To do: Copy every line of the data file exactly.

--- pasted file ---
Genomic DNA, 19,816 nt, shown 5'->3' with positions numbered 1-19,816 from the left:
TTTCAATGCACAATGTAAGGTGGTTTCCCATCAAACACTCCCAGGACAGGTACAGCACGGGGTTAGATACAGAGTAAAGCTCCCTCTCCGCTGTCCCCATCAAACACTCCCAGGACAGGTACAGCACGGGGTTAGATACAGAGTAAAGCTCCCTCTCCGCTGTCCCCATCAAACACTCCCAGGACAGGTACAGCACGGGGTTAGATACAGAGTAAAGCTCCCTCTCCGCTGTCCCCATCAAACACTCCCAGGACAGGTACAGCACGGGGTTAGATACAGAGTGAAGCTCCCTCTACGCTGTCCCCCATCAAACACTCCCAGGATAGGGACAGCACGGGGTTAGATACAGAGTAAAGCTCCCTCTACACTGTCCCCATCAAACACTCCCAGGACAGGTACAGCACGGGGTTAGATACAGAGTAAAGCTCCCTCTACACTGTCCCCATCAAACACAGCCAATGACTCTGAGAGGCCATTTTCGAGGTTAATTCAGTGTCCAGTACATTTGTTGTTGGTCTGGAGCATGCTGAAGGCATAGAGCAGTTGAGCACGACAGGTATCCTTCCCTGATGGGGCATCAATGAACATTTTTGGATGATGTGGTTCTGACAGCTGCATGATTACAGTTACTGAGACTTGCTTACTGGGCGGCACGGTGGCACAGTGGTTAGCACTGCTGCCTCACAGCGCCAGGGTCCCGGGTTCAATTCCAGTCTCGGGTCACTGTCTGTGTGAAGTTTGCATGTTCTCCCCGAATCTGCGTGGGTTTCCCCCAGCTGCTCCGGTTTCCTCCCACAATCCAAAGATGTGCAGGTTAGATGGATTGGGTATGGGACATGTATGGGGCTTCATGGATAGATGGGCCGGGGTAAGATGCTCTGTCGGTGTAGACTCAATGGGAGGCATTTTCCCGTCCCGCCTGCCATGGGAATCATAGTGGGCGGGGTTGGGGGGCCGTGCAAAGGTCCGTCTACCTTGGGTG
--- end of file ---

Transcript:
Genomic DNA, 19,816 nt, shown 5'->3' with positions numbered 1-19,816 from the left:
TTTCAATGCACAATGTAAGGTGGTTTCCCATCAAACACTCCCAGGACAGGTACAGCACGGGGTTAGATACAGAGTAAAGCTCCCTCTCCGCTGTCCCCATCAAACACTCCCAGGACAGGTACAGCACGGGGTTAGATACAGAGTAAAGCTCCCTCTCCGCTGTCCCCATCAAACACTCCCAGGACAGGTACAGCACGGGGTTAGATACAGAGTAAAGCTCCCTCTCCGCTGTCCCCATCAAACACTCCCAGGACAGGTACAGCACGGGGTTAGATACAGAGTGAAGCTCCCTCTACGCTGTCCCCCATCAAACACTCCCAGGATAGGGACAGCACGGGGTTAGATACAGAGTAAAGCTCCCTCTACACTGTCCCCATCAAACACTCCCAGGACAGGTACAGCACGGGGTTAGATACAGAGTAAAGCTCCCTCTACACTGTCCCCATCAAACACAGCCAATGACTCTGAGAGGCCATTTTCGAGGTTAATTCAGTGTCCAGTACATTTGTTGTTGGTCTGGAGCATGCTGAAGGCATAGAGCAGTTGAGCACGACAGGTATCCTTCCCTGATGGGGCATCAATGAACATTTTTGGATGATGTGGTTCTGACAGCTGCATGATTACAGTTACTGAGACTTGCTTACTGGGCGGCACGGTGGCACAGTGGTTAGCACTGCTGCCTCACAGCGCCAGGGTCCCGGGTTCAATTCCAGTCTCGGGTCACTGTCTGTGTGAAGTTTGCATGTTCTCCCCGAATCTGCGTGGGTTTCCCCCAGCTGCTCCGGTTTCCTCCCACAATCCAAAGATGTGCAGGTTAGATGGATTGGGTATGGGACATGTATGGGGCTTCATGGATAGATGGGCCGGGGTAAGATGCTCTGTCGGTGTAGACTCAATGGGAGGCATTTTCCCGTCCCGCCTGCCATGGGAATCATAGTGGGCGGGGTTGGGGGGCCGTGCAAAGGTCCGTCTACCTTGGGTG